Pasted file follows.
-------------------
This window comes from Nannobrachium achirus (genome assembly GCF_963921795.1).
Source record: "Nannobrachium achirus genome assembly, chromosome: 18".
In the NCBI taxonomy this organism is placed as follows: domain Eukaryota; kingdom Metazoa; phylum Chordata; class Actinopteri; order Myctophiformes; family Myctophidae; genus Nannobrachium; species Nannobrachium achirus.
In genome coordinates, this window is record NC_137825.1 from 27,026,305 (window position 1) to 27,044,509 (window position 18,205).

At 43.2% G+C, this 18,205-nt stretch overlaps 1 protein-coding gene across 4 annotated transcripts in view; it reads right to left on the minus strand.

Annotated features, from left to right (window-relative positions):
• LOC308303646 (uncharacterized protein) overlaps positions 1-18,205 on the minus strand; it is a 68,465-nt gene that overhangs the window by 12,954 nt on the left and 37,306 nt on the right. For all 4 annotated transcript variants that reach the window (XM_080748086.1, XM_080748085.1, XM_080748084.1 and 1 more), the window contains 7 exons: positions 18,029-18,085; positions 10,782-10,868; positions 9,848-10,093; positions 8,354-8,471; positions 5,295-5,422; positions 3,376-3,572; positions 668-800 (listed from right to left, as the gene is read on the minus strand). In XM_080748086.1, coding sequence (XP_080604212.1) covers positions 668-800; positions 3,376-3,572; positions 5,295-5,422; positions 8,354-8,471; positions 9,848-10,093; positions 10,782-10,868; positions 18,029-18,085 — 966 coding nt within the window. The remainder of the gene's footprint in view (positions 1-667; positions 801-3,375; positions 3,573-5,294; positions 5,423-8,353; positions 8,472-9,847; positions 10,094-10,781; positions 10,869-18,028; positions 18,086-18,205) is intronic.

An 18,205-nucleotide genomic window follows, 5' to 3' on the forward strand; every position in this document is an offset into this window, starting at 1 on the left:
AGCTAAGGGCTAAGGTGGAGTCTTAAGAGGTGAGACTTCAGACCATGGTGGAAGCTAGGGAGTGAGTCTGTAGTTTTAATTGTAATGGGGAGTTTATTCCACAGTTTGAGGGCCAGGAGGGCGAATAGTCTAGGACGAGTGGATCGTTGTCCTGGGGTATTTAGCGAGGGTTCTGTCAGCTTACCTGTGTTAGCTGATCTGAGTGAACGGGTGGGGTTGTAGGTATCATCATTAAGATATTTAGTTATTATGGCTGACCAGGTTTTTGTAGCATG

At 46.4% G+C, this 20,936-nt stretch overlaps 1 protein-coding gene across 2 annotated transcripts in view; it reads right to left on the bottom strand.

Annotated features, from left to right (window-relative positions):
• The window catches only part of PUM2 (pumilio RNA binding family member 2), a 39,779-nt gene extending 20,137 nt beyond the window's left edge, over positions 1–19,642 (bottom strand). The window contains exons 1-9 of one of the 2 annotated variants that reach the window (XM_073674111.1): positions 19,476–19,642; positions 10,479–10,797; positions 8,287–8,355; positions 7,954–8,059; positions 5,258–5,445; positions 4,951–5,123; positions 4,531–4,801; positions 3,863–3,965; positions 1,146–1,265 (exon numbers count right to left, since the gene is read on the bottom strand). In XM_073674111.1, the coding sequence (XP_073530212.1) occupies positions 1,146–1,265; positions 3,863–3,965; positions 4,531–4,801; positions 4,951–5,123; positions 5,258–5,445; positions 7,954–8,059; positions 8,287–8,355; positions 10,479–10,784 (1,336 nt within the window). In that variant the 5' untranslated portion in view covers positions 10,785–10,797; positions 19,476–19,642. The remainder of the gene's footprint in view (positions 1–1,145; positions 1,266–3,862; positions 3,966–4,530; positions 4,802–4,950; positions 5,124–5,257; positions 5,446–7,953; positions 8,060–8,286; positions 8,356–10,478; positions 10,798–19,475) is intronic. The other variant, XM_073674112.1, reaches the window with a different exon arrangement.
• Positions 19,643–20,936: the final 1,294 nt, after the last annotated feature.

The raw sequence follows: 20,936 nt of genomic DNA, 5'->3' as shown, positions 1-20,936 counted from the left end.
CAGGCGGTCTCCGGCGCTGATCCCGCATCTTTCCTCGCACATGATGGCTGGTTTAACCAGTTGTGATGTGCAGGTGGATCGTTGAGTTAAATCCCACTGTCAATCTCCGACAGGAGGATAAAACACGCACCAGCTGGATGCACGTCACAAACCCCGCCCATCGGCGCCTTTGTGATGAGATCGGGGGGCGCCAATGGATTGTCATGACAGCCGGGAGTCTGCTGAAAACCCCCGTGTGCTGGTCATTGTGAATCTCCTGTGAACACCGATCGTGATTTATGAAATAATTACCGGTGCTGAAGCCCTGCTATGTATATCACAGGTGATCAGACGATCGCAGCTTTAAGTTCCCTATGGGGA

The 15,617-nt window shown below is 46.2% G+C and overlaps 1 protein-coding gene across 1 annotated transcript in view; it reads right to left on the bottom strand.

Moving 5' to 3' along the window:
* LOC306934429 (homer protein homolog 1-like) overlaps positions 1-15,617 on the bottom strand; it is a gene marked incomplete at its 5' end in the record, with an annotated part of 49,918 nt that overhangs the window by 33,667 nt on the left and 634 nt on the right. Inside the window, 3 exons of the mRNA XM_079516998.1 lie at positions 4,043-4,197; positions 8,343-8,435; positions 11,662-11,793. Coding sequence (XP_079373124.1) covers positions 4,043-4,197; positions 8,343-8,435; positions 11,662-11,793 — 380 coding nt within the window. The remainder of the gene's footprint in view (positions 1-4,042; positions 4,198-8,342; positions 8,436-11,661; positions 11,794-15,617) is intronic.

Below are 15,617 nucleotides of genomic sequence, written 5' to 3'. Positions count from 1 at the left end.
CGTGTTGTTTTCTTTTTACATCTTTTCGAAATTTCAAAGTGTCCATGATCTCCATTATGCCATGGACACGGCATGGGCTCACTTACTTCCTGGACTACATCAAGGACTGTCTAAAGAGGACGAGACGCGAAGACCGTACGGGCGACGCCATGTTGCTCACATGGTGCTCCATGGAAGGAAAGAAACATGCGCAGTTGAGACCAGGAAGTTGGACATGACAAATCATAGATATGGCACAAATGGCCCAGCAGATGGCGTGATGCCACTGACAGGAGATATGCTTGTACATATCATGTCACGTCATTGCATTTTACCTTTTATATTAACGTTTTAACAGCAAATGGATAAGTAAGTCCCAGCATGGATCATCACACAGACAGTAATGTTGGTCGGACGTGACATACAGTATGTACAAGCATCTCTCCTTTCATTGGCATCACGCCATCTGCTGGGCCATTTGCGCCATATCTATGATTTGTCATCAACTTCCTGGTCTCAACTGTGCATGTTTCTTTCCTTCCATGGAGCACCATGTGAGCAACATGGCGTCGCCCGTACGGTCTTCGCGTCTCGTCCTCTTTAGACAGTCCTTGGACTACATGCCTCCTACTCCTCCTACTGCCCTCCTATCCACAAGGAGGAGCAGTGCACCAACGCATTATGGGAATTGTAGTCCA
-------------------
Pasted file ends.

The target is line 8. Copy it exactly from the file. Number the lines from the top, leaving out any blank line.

An 18,205-nucleotide genomic window follows, 5' to 3' on the forward strand; every position in this document is an offset into this window, starting at 1 on the left: